Saturday, July 13, 2019

If You Only Have 24 Hours in Chicago...

Okay, I had more than 24 hours. 48 maybe. Give or take.

I was thrilled to participate in a reading of my published short story "Google Answers Everything." I was equally thrilled to take in some of what the Windy City had to offer.

So, at the risk of sounding like a travel blog--here are some great things to do with 24 hours in Chicago--

1-- Have lunch in Millennium park.
Okay, maybe the "bean" thing is totally touristy. Maybe its where all the newbies go and you're overwhelmed with a group of Chicago school kids on their break from something. But it's still well worth taking in...and a good spot for some down time.

With the Cloud Gate ("Bean")

May in Chicago
2--Yes, take one of the cheesy hop-on-hop-off tours...
If for no other reason than to just be able to get around town easily. You learn things, get an idea of where the locals like to go--it's an easy win.

3-- Allow yourself to let go of the cynical. Embrace a chance to take in the wonder of a new place, to imagine what it would be like to take the green line every day, to live in a borough where you can see the Willis tower, where you wonder how the so politely put up with tourist. And marvel at how the locals enjoy the greening of the city after a rabid winter. An emerging. A rebirth.

4-- Visit the public library and the Chicago Cultural Center

I always like to visit the public libraries of the cities I visit, and Chicago did not disappoint.

There are incredible art displays and impressive galleries. 

The cultural center --which is also free-- provided great information on the city in a setting that was spectacular.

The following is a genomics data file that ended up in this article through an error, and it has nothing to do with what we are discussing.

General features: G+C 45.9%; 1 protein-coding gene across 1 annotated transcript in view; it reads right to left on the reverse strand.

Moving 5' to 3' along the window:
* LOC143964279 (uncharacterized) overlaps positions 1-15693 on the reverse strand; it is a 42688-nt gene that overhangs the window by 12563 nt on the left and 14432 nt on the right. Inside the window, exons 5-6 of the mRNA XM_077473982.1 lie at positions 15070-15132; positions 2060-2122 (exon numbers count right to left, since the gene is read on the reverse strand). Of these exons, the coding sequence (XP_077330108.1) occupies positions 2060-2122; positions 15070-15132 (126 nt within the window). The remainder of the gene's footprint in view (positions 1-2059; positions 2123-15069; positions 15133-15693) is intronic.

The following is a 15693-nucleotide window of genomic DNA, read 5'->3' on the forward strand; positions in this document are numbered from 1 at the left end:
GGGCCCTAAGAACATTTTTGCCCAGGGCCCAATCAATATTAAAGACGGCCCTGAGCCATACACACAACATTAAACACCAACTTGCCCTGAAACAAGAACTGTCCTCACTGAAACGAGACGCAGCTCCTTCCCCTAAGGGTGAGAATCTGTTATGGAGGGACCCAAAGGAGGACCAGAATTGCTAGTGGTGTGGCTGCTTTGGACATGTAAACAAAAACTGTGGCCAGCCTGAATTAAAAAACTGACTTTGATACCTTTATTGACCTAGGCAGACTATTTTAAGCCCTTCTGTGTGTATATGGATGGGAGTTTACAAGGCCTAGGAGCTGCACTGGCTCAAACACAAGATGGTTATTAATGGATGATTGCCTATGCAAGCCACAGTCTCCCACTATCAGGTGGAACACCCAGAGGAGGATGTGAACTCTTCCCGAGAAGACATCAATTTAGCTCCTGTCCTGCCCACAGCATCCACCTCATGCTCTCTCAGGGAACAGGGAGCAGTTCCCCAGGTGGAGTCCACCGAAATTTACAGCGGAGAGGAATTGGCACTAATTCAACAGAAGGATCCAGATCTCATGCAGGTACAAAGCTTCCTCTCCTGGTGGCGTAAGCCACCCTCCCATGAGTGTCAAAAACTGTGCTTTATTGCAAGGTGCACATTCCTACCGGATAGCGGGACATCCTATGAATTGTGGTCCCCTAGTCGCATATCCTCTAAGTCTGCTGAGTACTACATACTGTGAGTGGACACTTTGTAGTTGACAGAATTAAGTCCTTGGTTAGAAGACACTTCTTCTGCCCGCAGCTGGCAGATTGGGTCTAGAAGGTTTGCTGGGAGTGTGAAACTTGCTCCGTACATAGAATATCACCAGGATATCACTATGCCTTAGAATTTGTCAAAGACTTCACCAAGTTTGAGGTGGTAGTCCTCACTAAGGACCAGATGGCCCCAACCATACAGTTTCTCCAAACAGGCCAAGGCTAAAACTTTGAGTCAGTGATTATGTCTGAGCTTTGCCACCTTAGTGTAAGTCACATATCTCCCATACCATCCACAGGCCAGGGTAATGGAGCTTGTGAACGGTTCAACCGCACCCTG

5-- Bike along the riverfront and marvel at the many shades of blue of Lake Michigan. And marvel at why there are so many TULIPS in Chicago. 

Tiffany glass rotunda in the cultural center.         

Friday, May 24, 2019

Book on Bipolar Disorder on Sale in Honor of May as Mental Health Month

I’m a bit behind this month---okay, VERY behind.

As many of you know (or don’t know) Mental Health is an important subject to me. 

I honestly feel that if there is still a lot of stigma that needs to be eliminated. I honestly believe if this were any other kind of disease that no one would be treated as unfairly. There would be more Congressional funding for research, there would be better access to physicians, and there would be more funding for mental health centers.

 Could you imagine if this were the situation for major causes such as heart disease, cancer or diabetes? There would be protesters at the Capitol with pitchforks and torches like on the old Frankenstein movies.

But I digress.

The novel I'm putting on sale is "Saint Jude," which was first published by Tudor Publishers of Greensboro (traditionally published).  It's  about a teen who has bipolar disorder.

BTW-- It takes place in the 80s--so you’ll not see any texting, tweeting or yeeting. I still honest to God have no idea how yeeting works.

For the rest of this month, I’m going to have the book on sale for 99 cents.

Here is a link to it on Amazon.

I hope it speaks to you, especially if you or someone you love has bipolar disorder.

John Oliver on Mental Health for May is Mental Health Month

I don't always agree with him...

... but I totally fell in love with him when he did this segment.

You can also read some of my earlier posts on mental health.

When someone you know and love has a mental illness, you have a completely different perspective.

Thursday, February 14, 2019

A Week at a Magic Mansion

Weymouth Center for the Arts and Humanities

So if you write during your day job, and you write for a hobby, when you go on vacation you...write?

Yes. As a matter of fact I do.

I wish I could explain the hold writing has on me. Many writers say that to go without it is like telling someone to go without breathing.